Many thanks to Gwen Bell, who sent this article link along to me last night. The question of whether or not to make your most delightful passion take on the burden of earning you all your money is a tricky one. Especially now, with the economy all over the map and people more fearful to spend on new and exciting artwork and other creative options than they were even a few weeks ago.
I think the crucial question here is: why do we love the creative pursuits we throw ourselves into so much? Why do we keep at them until after midnight and not feel at all tired? Perhaps this is actually because they take us AWAY from work we are doing, and to put the burden of primary earner on these pursuits actually not only sucks the joy out of them, it even defeats their entire purpose. What actually happens when business meets art, as it does in the image above?
I'm not sure that the answer is simple or clearly cut, but I do think it brings up issue we need to consider as creative people...
image: deadlyicon via flickr.
I think the question about making a living as an artist is one that needs to be answered in a systematic fashion. The following questions are ones to consider if you want to switch from your job to working full time at a creative pursuit that you previously only did on the side...
- Have you ever made money on this pursuit? If so, how much? Is the natural progression of giving this activity more attention that you will be able to expand these earnings? Seeing this progression laying itself out is a good reason to go for it, as the fears about money that will creep in as soon as the paycheck goes away will more likely be replaced by increasd earnings and success.
- When have you traditionally done the work/project that you want to turn into your new line of work? If it's on vacation, think twice. What is more likely to happen is that your vacations will end up feeling like work rather than the opposite. Better to think about shifting your work to something you would enjoy doing while at work, as Godin suggests, rather than make your peaceful pursuit a new source of stress and pressure. Be protective of the time that feels free and relaxing- that is a rare commodity in this world now.
- Can you talk about your project in a coherent fashion to people outside your creative circle? More importantly, can you explain your plan to someone who works in business? I use my dad, a career businessman, as my benchmark. If I think I can explain it to him in a way that makes sense, I know I am headed in the right direction. If I only want to tell other creative people about it, I'm still in the development phase. If your idea is going to be a business, it has to also follow the logic of that world and those who work in it.
- Was this something you always wanted to do for a living? This is another good question to ask. If you always wanted to be a professional at the work you are hoping to do now, it will be easier to deal with the transition than if you had always done this for fun and now want to make it a job. To put it in a dating context, if you suddenly think you've found Prince or Princess Charming by making this your work, you're more likely to be disappointed.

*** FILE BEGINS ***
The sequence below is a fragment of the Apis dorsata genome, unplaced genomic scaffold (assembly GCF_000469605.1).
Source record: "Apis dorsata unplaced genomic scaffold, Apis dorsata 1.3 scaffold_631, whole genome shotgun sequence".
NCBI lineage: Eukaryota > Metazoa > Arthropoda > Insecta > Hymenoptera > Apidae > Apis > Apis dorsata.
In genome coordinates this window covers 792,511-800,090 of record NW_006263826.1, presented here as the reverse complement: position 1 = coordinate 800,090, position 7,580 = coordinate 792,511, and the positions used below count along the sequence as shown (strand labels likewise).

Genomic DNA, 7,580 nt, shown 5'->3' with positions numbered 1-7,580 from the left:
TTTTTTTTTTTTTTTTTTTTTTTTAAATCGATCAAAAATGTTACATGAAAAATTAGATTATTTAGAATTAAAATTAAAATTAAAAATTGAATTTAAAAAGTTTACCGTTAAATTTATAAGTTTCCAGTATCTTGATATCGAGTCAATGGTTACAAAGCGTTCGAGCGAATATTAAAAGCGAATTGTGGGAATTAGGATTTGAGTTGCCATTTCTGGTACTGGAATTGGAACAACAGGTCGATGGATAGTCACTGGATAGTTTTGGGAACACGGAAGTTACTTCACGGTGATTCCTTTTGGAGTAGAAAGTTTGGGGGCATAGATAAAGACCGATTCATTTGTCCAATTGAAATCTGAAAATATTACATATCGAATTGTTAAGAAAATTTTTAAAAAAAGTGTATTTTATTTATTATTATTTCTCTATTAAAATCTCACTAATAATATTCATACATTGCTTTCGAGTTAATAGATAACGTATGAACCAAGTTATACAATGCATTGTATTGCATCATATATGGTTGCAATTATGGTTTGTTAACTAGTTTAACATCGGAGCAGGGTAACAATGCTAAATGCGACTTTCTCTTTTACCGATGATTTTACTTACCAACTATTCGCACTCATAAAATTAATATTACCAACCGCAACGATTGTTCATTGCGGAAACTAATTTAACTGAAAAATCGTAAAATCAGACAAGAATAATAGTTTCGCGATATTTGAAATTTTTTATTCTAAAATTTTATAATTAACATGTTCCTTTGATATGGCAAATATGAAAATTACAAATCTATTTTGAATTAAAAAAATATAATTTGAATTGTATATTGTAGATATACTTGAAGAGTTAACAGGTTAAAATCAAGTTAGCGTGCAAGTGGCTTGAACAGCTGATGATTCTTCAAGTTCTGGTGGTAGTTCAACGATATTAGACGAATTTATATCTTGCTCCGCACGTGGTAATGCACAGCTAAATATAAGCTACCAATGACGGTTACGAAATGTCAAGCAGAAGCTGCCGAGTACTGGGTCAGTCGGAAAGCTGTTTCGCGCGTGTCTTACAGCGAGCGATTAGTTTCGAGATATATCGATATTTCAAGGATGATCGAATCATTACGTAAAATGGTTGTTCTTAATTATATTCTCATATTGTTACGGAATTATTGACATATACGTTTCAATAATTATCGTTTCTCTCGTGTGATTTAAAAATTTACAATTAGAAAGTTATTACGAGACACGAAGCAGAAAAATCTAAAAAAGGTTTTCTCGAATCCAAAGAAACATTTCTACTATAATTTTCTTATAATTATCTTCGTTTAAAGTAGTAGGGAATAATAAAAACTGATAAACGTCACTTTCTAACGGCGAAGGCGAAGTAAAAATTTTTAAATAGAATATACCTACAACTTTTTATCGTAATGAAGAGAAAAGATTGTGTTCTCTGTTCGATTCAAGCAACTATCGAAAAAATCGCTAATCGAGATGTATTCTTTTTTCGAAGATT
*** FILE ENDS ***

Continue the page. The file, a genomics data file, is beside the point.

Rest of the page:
- Are there ways you can add the elements you enjoy to your current or a new job to bridge the gap? Make a list of everything you enjoy about your proposed creative work. And I mean everything. Take knitting- if you enjoy selecting patters, choosing color palettes for projects, trading tips with other knitters, teaching, or simply being able to work in quiet uninterrupted, these elements are all significant. See if there are ways to incorporate these tasks into daily work, or if you can transition into work that does incorporate these elements. Often we use things as shorthand for other ideas, and we don't even realize it's happening. In this example, "I'd like to be more involved in the design and color choices in my advertising work" starts to look like "I'd be much happier if I could just knit full time." Unpack your assumptions and then see if you still feel the same way.
- Don't assume that a creative job or working for yourself or from home is an easier or less stressful option. It can feel like a dream that would keep on giving, but unless you can stay focused without a manager's direction, enjoy making decisions alone, and like that the buck stops with you every time, there is a chance that this change would elevate your stress rather than lower it. However, if you already work from home on projects you hate, you might be headed in the right direction.
Every situation is different, and there are many people who make a joyful and successful living from creative work. I work with these people regularly, and am inspired by all they do. If you are toying with the idea of making a creative pursuit a business, working with a coach is an important step to get clear about your goals, expectations, and to lay out a plan that is realistic and orients you for success.
I offer 30 min consults free of charge for this reason. If you've got an idea that fits this profile, contact me, and we can talk about it further. I look forward to exploring your exciting ideas soon!